Still Learning To See

The return of an old visitor

I was thrilled yesterday morning to find a beautiful, golden leaf on my doorstep and later in the afternoon to find another, this one dried and brown but of the same species, on the sidewalk in front of our house. Both were from the pair of American Chestnut trees I planted nearby. I can imagine that the last time there were leaves of this species here was over a hundred years ago!


The American Chestnut once made up more than 25% of the forest east of the Mississippi River. They provided not only lumber but food for many species of animals and birds as well as humans. In the early 1900s a blight made its way here from China and now fewer than 100 trees larger than 24″ in diameter probably exist.

Fortunately several can be found in Central Vermont, though one seems to have succumbed to blight this summer. These trees were the ones that provided seed from which my two have grown so they too are susceptible to blight. But they both flowered heavily this summer, a good sign even if they did not produce a first crop of nuts.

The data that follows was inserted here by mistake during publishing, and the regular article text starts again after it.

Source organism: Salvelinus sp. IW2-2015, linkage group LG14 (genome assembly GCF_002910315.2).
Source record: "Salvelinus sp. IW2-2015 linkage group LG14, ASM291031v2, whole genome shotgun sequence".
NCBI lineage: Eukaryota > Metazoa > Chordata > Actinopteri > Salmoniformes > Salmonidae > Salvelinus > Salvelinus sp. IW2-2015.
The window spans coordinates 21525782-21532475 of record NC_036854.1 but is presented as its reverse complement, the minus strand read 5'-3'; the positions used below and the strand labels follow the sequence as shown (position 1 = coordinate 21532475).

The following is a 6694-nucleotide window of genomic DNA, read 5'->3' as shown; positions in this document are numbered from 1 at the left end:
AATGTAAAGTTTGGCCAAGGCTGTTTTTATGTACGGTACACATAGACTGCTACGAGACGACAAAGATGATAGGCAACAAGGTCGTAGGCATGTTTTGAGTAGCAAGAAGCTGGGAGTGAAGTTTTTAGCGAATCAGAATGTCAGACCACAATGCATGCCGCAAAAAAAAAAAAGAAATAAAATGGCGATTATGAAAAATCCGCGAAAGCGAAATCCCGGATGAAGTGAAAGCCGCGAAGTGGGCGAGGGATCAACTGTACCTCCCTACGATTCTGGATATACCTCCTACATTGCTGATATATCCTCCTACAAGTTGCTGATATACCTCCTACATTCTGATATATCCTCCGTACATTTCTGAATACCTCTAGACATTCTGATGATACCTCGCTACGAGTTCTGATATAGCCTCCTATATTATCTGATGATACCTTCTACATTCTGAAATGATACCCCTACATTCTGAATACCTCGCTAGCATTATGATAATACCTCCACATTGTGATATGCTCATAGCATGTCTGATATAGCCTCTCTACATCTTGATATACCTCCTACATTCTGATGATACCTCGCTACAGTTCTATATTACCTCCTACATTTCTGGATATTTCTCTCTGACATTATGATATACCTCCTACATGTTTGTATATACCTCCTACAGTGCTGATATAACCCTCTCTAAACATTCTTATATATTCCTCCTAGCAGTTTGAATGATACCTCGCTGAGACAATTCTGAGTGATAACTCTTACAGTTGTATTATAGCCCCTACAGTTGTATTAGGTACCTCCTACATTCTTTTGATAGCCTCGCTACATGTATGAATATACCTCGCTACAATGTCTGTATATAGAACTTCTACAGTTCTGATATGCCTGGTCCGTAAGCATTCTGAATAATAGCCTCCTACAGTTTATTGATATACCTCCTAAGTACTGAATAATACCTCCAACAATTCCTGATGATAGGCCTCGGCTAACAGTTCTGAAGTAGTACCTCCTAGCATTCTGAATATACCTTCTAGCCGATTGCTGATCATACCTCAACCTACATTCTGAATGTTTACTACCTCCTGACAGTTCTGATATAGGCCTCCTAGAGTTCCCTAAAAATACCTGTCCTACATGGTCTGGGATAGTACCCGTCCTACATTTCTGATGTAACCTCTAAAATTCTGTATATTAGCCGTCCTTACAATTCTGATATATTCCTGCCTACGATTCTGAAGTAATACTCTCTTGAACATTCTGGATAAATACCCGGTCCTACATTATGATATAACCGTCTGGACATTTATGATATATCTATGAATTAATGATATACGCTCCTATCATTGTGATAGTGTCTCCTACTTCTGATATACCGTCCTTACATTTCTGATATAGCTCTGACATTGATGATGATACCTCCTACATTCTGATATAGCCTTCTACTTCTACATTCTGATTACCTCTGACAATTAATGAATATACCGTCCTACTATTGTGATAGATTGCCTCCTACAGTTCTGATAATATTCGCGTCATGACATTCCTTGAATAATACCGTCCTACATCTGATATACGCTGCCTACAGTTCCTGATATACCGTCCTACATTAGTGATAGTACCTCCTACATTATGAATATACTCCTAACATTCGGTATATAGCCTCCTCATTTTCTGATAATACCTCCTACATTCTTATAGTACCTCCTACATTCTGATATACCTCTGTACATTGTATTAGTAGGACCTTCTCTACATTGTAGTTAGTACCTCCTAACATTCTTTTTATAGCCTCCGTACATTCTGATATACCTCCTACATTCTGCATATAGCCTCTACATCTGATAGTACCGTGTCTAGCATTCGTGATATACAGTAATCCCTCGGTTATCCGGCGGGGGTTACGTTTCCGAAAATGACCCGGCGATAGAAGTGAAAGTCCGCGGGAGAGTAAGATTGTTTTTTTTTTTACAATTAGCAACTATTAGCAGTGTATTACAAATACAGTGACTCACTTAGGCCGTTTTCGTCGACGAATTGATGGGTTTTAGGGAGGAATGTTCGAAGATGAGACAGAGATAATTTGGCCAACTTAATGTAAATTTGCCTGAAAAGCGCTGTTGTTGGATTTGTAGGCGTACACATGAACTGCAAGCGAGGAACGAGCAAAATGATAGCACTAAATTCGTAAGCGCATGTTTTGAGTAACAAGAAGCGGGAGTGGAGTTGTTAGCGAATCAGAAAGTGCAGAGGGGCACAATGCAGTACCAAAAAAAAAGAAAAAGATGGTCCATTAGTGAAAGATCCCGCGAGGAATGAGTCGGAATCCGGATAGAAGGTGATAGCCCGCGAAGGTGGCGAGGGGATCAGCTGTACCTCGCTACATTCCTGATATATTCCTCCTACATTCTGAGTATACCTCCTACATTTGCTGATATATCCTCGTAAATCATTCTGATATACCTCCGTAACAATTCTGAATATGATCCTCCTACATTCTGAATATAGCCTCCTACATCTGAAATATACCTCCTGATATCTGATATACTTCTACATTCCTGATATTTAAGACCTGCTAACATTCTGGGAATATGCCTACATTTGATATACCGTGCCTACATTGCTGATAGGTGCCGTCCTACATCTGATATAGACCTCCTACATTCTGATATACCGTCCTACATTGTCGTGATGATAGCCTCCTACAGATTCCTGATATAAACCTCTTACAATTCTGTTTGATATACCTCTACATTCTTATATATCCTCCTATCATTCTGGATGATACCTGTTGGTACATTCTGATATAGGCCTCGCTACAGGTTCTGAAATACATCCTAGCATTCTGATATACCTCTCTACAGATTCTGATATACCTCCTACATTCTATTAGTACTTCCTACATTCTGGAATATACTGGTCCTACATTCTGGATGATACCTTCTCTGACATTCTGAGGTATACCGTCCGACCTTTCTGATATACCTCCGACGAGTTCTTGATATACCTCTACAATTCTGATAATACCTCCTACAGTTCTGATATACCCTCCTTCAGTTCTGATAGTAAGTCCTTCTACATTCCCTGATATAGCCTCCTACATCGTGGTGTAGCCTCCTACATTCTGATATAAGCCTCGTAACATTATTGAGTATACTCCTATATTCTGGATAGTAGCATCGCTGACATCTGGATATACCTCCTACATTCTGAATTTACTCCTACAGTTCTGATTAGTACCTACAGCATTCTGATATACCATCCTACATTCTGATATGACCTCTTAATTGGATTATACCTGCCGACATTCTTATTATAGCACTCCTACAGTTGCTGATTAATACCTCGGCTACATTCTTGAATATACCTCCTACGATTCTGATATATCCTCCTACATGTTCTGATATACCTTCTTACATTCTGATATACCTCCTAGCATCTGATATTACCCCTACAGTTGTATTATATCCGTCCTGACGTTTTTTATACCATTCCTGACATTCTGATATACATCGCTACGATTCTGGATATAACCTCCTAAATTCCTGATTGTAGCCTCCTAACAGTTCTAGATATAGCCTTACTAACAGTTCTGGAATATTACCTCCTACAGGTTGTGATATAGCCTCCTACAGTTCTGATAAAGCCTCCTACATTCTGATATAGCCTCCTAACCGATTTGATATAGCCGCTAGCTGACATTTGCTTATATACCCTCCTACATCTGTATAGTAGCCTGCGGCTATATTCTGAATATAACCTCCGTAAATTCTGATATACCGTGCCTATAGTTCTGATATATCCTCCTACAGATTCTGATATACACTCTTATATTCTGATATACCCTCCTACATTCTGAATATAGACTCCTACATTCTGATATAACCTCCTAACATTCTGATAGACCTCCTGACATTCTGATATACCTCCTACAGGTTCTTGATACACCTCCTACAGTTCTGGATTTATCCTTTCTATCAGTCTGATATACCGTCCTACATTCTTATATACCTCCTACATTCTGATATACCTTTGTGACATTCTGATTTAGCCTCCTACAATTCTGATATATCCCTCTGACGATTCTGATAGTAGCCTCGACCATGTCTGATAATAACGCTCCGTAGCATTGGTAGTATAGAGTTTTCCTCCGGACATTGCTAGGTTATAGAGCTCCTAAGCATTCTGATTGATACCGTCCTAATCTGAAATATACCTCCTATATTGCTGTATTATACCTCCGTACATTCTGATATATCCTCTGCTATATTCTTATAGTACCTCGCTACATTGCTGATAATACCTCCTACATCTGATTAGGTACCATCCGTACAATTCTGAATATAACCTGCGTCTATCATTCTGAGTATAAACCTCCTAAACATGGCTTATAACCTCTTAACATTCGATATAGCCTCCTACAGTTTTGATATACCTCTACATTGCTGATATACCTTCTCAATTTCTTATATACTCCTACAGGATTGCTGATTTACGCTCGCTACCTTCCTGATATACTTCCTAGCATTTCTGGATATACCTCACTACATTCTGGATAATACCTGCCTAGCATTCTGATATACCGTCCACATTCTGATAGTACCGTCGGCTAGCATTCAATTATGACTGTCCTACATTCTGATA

Chestnut-5275The American Chestnut Foundation is doing great work developing varieties that are blight resistant. Even if the tree will never again be such a significant part of our forest, it would be wonderful to have more Chestnuts—and their nuts and leaves—in the woods around us! What a great joy it is to find the first of these visitors returning to my yard!


This entry was published on October 12, 2014 at 10:07 am. It’s filed under Fall colors, John Snell, Leaves, Photograph, Trees, Vermont and tagged , , , , , , , . Bookmark the permalink. Follow any comments here with the RSS feed for this post.

2 thoughts on “The return of an old visitor

  1. Ah, John–I’m going to start calling you the “Lorax”, since you really DO “speak for the trees” 🙂 What a joy to have a leaf-gift on your doorstep–especially from this unique tree.

  2. Deborah Leu on said:

    A great golden gift. We have several different varieties at our local state park – many of them planted in the early twentieth century when the Harkness mansion was built. Don and I try to key them out, but never really know if we’re right. One of them seems to be an American elm – but it’s hard to think that could be right.

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